What if you could control airflow volume on a per rack basis? What if you could automatically and momentarily cool down areas in a hot aisle when someone was working, instead of having a supply tile constantly there, wasting airflow and cooling capacity? What if you could dynamically load-balance power on a per-rack and data center scale? Here’s a fun example I’ve been following. There’s a company called Virtual Power Systems (VPS) that’s taking a dive into the world of ‘virtualization.’ But not how you’d expect. VPS has something they call a ‘software-defined power’ platform. Basically, the solution identifies, aggregates and pools all sources of stranded power in the data center, and makes it available to any rack, node, workload or circuit on demand in real time, automatically, using machine learning and predictive algorithms. From VPS’s perspective, they’re the last mile in a true software-defined data center (SDDC).

Between self-optimizing, autonomic data center management, software-defined power, and using AI to keep your engineers cool in a hot aisle, the possibilities of a smart data center are seemingly endless. However, for a lot of this to happen, we’d need a lot of standardization; and a lot of hope. Even today, the DCIM landscape is scattered with different solutions offering various kinds of features and toolsets. Today, we’re starting to see smarter systems impact the way we’re managing our data centers. But we’re really only scratching the surface.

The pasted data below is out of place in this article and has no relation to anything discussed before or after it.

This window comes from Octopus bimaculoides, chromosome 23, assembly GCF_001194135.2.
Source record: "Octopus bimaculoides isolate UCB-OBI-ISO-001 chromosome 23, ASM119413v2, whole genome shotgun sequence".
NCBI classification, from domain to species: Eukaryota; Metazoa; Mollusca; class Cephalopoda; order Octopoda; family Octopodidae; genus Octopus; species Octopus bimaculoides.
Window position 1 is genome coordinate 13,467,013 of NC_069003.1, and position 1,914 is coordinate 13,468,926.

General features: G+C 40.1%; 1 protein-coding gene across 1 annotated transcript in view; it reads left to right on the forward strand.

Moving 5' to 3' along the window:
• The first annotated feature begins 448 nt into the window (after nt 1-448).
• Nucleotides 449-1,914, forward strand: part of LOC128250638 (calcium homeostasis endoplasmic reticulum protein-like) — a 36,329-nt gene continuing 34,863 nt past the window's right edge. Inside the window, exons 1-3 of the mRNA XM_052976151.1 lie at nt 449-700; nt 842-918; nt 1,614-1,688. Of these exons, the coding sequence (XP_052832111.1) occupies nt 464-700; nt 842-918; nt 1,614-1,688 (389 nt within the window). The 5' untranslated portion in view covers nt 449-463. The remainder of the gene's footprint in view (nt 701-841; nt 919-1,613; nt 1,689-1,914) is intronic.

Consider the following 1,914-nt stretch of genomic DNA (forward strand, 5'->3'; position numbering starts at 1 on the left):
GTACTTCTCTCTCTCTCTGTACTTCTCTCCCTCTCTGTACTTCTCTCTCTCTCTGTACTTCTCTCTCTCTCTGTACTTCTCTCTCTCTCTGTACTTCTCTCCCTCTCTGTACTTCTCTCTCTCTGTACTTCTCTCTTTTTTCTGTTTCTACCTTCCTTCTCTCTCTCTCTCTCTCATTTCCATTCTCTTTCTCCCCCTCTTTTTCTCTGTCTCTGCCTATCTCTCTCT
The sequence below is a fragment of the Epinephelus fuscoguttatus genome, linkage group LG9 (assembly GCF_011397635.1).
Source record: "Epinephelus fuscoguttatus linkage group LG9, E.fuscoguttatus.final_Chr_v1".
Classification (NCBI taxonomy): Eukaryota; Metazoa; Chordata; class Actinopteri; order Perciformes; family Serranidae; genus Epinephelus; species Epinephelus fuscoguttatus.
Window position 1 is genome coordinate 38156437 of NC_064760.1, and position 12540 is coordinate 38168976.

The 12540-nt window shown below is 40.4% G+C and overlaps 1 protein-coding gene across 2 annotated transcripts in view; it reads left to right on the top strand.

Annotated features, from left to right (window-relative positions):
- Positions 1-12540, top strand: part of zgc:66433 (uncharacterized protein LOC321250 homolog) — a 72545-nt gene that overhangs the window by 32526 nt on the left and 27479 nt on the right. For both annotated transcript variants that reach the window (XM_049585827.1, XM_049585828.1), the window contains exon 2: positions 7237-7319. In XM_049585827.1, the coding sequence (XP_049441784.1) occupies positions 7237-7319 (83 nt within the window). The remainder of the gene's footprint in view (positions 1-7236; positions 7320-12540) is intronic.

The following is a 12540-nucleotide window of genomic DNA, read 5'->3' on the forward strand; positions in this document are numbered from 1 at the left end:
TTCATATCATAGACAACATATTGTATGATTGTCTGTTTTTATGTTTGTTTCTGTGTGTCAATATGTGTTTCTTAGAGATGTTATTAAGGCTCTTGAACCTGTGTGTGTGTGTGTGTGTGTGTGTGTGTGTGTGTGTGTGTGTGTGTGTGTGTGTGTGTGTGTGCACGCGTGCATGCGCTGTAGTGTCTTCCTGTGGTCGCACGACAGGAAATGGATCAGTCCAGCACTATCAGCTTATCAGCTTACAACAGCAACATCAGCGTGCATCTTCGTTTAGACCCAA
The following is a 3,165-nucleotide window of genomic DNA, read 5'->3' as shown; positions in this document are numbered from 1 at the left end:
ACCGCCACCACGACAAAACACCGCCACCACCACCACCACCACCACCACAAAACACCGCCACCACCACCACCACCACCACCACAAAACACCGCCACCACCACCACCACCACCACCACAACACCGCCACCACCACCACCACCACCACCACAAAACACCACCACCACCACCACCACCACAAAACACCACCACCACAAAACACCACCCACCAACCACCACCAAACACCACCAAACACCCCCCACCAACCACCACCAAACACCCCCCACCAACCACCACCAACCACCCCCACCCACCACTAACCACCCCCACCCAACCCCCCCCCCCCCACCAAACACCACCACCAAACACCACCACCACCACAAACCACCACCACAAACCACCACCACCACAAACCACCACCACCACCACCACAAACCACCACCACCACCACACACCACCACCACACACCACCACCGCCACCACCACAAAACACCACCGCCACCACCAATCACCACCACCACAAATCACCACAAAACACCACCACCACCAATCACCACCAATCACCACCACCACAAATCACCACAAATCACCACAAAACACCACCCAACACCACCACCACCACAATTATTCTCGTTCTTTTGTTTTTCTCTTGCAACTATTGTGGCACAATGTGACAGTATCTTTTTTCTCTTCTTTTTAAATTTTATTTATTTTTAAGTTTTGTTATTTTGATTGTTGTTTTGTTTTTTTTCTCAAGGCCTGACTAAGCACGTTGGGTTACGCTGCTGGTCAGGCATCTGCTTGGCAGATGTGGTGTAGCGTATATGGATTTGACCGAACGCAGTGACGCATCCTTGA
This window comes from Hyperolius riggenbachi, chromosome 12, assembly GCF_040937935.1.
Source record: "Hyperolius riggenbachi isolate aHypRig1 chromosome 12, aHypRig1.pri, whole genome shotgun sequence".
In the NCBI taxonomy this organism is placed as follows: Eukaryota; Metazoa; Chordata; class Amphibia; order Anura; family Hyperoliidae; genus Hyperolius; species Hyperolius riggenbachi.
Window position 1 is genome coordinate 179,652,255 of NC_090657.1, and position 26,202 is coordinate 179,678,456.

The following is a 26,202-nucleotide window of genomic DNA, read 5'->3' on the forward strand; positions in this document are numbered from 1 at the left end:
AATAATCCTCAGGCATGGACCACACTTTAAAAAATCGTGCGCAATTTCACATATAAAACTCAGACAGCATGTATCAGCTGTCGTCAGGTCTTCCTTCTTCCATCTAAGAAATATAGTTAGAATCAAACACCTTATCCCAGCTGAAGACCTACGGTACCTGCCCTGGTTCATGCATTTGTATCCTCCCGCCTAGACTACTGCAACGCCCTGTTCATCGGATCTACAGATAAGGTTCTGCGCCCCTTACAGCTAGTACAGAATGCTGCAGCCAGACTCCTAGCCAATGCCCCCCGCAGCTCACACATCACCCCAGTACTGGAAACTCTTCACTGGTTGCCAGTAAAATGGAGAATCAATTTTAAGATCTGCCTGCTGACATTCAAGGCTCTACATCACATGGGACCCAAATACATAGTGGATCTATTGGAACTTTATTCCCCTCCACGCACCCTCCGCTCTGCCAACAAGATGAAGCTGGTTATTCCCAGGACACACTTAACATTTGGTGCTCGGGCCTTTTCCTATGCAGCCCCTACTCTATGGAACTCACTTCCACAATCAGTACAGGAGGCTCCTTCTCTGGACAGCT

These next 5-10 years will be telling in terms of how next-gen data center architects design and build ‘smart’ data center and hyperscale solutions. It’ll be interesting to see how the conversation evolves into what’s both fun to deploy vs what’s actually practical for the data center. Meanwhile, I’m going to go see if I can put an Alexa in a data center

Airflow Management Awareness Month 2019

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Bill Kleyman, Executive Vice President of Digital Solutions, Switch

Bill Kleyman, Executive Vice President of Digital Solutions, Switch

Industry Analyst | Board Advisory Member | Writer/Blogger/Speaker | Executive | Millennial | Techie

Bill Kleyman brings more than 15 years of experience to his role as Executive Vice President of Digital Solutions at Switch. Using the latest innovations, such as AI, machine learning, data center design, DevOps, cloud and advanced technologies, Mr. Kleyman delivers solutions to customers that help them achieve their business goals and remain competitive in their market. An active member in the technology industry, he was ranked #16 globally in the Onalytica study that reviewed the top 100 most influential individuals in the cloud landscape; and #4 in another Onalytica study that reviewed the industry’s top Data Security Experts.

Mr. Kleyman enjoys writing, blogging and educating colleagues about everything related to technology. His published and referenced work can be found on WindowsITPro, Data Center Knowledge, InformationWeek, NetworkComputing, AFCOM, TechTarget, DarkReading, Forbes, CBS Interactive, Slashdot and more.